Below is a First District news release. This is the latest in a pattern showing two trends:
- Clustering ships of a class, and
- Ships moving South to be closer to the drug transit areas.
Thing is, Seneca was one of three 270s in Boston, so she was in a cluster. Since this leaves only two in Boston, I suspect this is only the first to leave and that ultimately the other 270s will leave Boston as well.
Boston-based Coast Guard cutter to end 33-year homeport tenure in Massachusetts
Editors’ Note: Click on images to download high resolution version.
BOSTON — The crew of the Coast Guard Cutter Seneca departed Coast Guard Base Boston Wednesday, en route to their new homeport in Portsmouth, Virginia.
After 33 years homeported in Boston, Seneca will continue service with six other 270-foot, medium endurance cutters, homeported at Coast Guard Base Portsmouth. This will allow the Coast Guard to better leverage efficiencies gained by clustering vessels of the same class.
Seneca was formally commissioned in Boston on May 9, 1987. Since then, Seneca’s crew has conducted nearly all of the Coast Guard’s missions throughout New England, the Caribbean Sea, and the Atlantic and Pacific Oceans, all while calling Boston home.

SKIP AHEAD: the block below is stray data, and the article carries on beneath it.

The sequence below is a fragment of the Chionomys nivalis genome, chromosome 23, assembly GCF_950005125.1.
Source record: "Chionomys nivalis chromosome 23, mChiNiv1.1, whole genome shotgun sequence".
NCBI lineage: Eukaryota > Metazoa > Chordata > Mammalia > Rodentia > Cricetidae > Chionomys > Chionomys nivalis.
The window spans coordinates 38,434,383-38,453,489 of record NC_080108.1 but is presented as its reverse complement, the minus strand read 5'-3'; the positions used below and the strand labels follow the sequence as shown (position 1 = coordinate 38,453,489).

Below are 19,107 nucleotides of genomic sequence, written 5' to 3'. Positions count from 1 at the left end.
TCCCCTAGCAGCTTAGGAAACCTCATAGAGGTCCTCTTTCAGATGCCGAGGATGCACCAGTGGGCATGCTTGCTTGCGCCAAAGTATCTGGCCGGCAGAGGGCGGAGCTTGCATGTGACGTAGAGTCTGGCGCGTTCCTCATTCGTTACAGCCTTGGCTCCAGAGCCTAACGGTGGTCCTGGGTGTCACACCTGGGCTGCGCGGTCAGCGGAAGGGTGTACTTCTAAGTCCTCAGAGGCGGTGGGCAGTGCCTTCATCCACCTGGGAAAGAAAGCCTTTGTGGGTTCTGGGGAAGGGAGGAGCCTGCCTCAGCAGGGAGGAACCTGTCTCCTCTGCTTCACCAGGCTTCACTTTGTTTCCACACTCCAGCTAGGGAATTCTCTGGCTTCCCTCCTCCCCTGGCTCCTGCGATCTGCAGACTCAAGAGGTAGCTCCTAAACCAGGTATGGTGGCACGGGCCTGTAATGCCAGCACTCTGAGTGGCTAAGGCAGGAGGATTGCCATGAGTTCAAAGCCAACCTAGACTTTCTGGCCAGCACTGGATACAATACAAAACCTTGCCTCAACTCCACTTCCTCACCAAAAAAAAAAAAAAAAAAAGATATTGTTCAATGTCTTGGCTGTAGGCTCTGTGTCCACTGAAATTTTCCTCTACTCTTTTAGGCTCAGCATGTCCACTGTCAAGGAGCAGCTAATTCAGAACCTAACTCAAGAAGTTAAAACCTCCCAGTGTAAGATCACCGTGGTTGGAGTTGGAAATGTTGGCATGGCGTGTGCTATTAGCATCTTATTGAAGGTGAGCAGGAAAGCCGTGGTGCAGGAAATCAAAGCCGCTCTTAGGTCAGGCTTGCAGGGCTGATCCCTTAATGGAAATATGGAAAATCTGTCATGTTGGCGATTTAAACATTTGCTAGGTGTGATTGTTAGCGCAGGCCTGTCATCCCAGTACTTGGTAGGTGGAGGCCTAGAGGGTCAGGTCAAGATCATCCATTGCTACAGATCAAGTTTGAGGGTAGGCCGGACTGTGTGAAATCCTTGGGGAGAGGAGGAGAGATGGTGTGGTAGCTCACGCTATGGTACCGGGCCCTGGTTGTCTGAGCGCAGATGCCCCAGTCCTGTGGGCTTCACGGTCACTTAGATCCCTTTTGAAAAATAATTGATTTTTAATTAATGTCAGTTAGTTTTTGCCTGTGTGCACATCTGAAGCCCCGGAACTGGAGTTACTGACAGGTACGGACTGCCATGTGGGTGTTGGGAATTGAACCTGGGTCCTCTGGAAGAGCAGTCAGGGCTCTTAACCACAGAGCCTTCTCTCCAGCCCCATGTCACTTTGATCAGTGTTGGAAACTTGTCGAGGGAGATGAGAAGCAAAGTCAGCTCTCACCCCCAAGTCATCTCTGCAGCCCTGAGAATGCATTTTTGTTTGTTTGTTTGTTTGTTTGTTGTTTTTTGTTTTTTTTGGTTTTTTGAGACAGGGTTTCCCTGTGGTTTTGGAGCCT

In the late 1990s, Coast Guard Cutter Seneca, along with Coast Guard Cutter Galatin, was part of Operation New Frontier, a counter-narcotics operation that tested the use of high-speed pursuit boats and armed helicopters. The operation was successfully completed March 13, 2000, and lead to the creation of the Helicopter Interdiction Tactical Squadron in Jacksonville, Florida.
More recently, Seneca’s crew assisted in the rescue of 187 Haitian migrants approximately 17 miles southwest of Turks and Caicos Islands on December 22, 2019. The Coast Guard, Royal Bahamas Defense Force, and Turks and Caicos Islands Police worked together to rescue all 187 people after they were spotted onboard a single 30-foot vessel.
Seneca shares its name with the Revenue Cutter Seneca, the first cutter to engage in official ice patrol duties after the sinking of the RMS Titanic in 1912, and one of five Coast Guard cutters that made up Squadron 2 of Division 6 of the Atlantic Fleet Patrol Forces during World War I.
Looks like Mass. has lost political clout. Time was even talk of moving a cutter out of the Northeast would bring wailing and gnashing of teeth and Congressional action. ie: they tried to decomm the old 65′ WTYLs over 15 years ago and they are still in service.
This may be why they already announced that OPCs would be going to Newport although that is still at least six years away.
It may also be because the first 270s going into FRAM are coming from Portsmouth.